5 Steps to Choosing a Gym

A new year brings new fitness goals, and maybe this has you looking for a new gym. Here’s a few tips from local fitness professionals on finding your new fitness home.

1. Location, Location, Location.

In order to create a successful workout routine, you need to be sure you actually work out. “You are more likely to use the gym if it’s nearby,” said Heather Billings, owner/operator of 9Round in Kearney, Mo.

When are you most likely to work out? “Know when you’re going to go—during your lunch hour, or before or after work,” offered Nicole Kube, a personal trainer at TheGYMkc with three locations in Kansas City. “Make sure it’s convenient.”

While many people choose a gym that’s close to work, Billings suggested a location closer to home might be a better bet. “What if you decide to work from home?” she asked. “Or what if you can’t take time off for lunch? Will you be able to use it every day?”

Choose a location that sets you up for success and eliminates excuses.

2. Get results.

Look for a gym that has a proven track record of meeting its members’ goals, as well as a culture of encouragement. “Make sure they are getting results for their members,” said Rodney Steven II, owner and president of Genesis Health Clubs, which has 12 locations in the Kansas City area. “Are their personal trainers knowledgeable? Do they have the best group of exercise instructors? It’s important to find a health club that really cares about your results and will fight to help you achieve them.”

Billings added that at her gym, “we’re sticklers for accountability.” If a member doesn’t show up for a while, they can expect to hear from Billings. “If we haven’t seen a member in a week, we call them out,” she said. “It’s important to find a place with that kind of personal service and accountability.”

3. Seek variety.

Suffering from boredom will inevitably sabotage your workout routine. Kube suggests finding a fitness facility that provides opportunities to mix things up. “Pick something you like—but if you don’t like it, try something else,” she said. “Diversify your workout, and don’t put too much pressure on yourself.”

Steven agreed that the key to meeting long-term fitness goals is to stay motivated and interested. “A treadmill might be enough in the beginning,” he said, “but most people need more than that. You need quality cardio and strength-training equipment, but also make sure you have access to a club that has a swimming pool, basketball, tennis, and a variety of classes. That way you always have something new to try if you get stuck in a rut.”

In short, consider your fitness goals, but leave yourself open to new experiences. “I encourage people to venture outside their comfort zones,” said Billings. “Some people might be intimidated by something new, but then you find out it’s something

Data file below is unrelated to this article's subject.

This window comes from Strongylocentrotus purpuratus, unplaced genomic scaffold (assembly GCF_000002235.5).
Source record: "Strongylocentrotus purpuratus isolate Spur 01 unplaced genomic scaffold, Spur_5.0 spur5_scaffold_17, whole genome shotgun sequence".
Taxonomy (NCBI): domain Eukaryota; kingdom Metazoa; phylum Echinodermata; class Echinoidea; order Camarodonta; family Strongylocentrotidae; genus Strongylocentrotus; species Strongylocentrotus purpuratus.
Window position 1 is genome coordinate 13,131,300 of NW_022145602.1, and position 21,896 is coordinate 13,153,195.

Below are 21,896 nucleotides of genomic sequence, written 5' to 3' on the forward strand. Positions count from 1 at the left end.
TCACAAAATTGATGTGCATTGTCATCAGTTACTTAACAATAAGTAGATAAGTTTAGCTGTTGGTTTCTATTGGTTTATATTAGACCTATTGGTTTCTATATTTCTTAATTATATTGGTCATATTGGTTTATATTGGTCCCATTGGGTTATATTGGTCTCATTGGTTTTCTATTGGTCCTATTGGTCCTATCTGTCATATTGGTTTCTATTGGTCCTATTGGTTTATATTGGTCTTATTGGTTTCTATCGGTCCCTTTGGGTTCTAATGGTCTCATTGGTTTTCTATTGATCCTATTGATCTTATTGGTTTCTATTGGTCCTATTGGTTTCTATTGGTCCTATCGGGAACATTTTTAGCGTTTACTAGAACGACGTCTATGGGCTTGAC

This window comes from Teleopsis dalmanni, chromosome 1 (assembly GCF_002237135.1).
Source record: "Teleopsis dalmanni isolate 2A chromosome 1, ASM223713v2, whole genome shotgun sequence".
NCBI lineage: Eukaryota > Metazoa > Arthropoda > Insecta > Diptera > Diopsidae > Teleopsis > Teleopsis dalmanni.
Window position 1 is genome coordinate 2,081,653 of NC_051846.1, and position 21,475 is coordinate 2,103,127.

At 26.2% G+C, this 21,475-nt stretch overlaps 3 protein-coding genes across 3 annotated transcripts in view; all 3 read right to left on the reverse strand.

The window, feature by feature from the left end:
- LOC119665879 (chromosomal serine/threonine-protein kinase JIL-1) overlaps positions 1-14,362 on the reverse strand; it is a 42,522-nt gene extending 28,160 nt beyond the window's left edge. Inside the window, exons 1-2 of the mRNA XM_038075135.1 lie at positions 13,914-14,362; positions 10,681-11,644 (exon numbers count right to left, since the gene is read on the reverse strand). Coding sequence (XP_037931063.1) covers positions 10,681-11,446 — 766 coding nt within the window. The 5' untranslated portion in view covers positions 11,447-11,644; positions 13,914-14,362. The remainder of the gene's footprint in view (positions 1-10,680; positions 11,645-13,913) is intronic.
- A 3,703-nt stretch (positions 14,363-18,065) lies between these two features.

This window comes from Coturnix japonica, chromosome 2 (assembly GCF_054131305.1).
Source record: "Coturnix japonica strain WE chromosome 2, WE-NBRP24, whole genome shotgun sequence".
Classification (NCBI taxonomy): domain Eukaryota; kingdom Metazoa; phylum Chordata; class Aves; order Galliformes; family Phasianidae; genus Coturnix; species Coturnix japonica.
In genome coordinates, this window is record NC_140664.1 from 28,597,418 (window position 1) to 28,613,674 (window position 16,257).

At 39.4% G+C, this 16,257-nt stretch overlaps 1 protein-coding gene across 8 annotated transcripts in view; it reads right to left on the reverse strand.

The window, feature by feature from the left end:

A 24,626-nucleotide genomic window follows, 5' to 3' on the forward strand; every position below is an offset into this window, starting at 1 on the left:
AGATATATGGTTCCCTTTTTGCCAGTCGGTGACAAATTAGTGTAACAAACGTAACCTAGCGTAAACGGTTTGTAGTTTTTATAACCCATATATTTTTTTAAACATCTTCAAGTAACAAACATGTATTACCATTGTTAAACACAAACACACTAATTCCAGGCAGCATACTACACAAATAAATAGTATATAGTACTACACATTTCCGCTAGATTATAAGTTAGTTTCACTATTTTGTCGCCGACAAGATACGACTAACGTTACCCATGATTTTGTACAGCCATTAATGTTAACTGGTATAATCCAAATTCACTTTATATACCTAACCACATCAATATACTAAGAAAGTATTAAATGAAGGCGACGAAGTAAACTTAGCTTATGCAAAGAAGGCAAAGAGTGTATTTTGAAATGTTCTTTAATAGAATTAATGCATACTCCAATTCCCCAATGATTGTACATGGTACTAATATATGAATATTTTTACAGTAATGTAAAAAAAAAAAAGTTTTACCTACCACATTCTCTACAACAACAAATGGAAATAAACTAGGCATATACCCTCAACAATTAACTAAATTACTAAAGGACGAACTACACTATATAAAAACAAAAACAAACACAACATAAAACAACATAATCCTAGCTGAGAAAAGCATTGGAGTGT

you love.”

4. Find community.

A gym or fitness studio is home to a small community of people with similar goals. Each gym will have its own vibe, and a common thread that runs through all members. It’s important to find a gym that fosters that sense of community.

“Going to a gym is a social thing,” said Kube. “You want to feel like part of a family. You’re going to spend a lot of time there, so you should feel comfortable there.”

“Find a gym that feels like home,” echoed Billings. One way she builds community at 9Round is through a members-only Facebook group. “Our Facebook group allows members to interact. They know each other’s names. When other members and instructors know your name, that’s a nice personal touch.”

Getting support from other members will help get you through that door more regularly. “You are much more likely to succeed at a club with like-minded members who give you support,” Steven said. “Look for social events and a real sense of community. It’s hard to fail if you have a club full of friends cheering you on.”

5. Do your research.

There are a lot of options out there: full-service health clubs, niche studios, yoga, pilates, barre, and even rock-climbing gyms. The best way to start narrowing down your choices is to talk to members, trainers, and owners—and, of course, go give it a try for yourself.

“Definitely, try it before you buy it,” said Billings. While you’re there, take a close look at the setup, even the little things.

“Are there decent showers? Is there good equipment? Is there a flexible class schedule and are the classes available at the time when you’ll be able to take them?” asked Kube.

Once you’ve done your research, the right answer should become clear. And in the end, you’re the only person who can decide.

“It’s all so subjective,” said Kube. “Everyone has different goals and needs. It has to work for you.”

About the Author

Kristi Mayo is the editor of REC Midwest. She can be reached at publisher@rec-midwest.com.